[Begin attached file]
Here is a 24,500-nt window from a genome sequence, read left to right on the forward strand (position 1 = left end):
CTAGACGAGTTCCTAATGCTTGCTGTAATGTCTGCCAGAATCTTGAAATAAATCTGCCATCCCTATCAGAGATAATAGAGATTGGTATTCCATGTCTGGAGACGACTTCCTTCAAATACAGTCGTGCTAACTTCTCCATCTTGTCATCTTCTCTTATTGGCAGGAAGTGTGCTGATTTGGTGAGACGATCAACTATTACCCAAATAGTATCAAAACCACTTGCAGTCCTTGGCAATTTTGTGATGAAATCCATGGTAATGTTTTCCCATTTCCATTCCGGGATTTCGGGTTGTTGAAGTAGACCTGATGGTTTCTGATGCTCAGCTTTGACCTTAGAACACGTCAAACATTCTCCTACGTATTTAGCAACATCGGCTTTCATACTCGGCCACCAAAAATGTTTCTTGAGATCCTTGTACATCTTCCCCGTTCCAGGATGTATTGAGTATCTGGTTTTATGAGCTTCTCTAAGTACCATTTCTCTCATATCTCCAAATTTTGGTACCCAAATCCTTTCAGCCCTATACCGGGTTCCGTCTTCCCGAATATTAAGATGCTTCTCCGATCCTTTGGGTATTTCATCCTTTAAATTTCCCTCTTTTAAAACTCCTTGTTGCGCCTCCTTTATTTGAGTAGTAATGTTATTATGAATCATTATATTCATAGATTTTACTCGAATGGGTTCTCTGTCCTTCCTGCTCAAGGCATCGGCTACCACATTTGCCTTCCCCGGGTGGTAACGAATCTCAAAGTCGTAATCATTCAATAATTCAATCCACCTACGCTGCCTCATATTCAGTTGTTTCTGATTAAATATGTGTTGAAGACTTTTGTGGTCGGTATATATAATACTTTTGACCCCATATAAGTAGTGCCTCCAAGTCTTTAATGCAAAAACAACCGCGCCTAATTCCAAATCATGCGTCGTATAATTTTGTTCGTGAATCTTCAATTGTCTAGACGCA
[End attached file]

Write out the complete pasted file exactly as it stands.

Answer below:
Here is a 24,500-nt window from a genome sequence, read left to right on the forward strand (position 1 = left end):
CTAGACGAGTTCCTAATGCTTGCTGTAATGTCTGCCAGAATCTTGAAATAAATCTGCCATCCCTATCAGAGATAATAGAGATTGGTATTCCATGTCTGGAGACGACTTCCTTCAAATACAGTCGTGCTAACTTCTCCATCTTGTCATCTTCTCTTATTGGCAGGAAGTGTGCTGATTTGGTGAGACGATCAACTATTACCCAAATAGTATCAAAACCACTTGCAGTCCTTGGCAATTTTGTGATGAAATCCATGGTAATGTTTTCCCATTTCCATTCCGGGATTTCGGGTTGTTGAAGTAGACCTGATGGTTTCTGATGCTCAGCTTTGACCTTAGAACACGTCAAACATTCTCCTACGTATTTAGCAACATCGGCTTTCATACTCGGCCACCAAAAATGTTTCTTGAGATCCTTGTACATCTTCCCCGTTCCAGGATGTATTGAGTATCTGGTTTTATGAGCTTCTCTAAGTACCATTTCTCTCATATCTCCAAATTTTGGTACCCAAATCCTTTCAGCCCTATACCGGGTTCCGTCTTCCCGAATATTAAGATGCTTCTCCGATCCTTTGGGTATTTCATCCTTTAAATTTCCCTCTTTTAAAACTCCTTGTTGCGCCTCCTTTATTTGAGTAGTAATGTTATTATGAATCATTATATTCATAGATTTTACTCGAATGGGTTCTCTGTCCTTCCTGCTCAAGGCATCGGCTACCACATTTGCCTTCCCCGGGTGGTAACGAATCTCAAAGTCGTAATCATTCAATAATTCAATCCACCTACGCTGCCTCATATTCAGTTGTTTCTGATTAAATATGTGTTGAAGACTTTTGTGGTCGGTATATATAATACTTTTGACCCCATATAAGTAGTGCCTCCAAGTCTTTAATGCAAAAACAACCGCGCCTAATTCCAAATCATGCGTCGTATAATTTTGTTCGTGAATCTTCAATTGTCTAGACGCA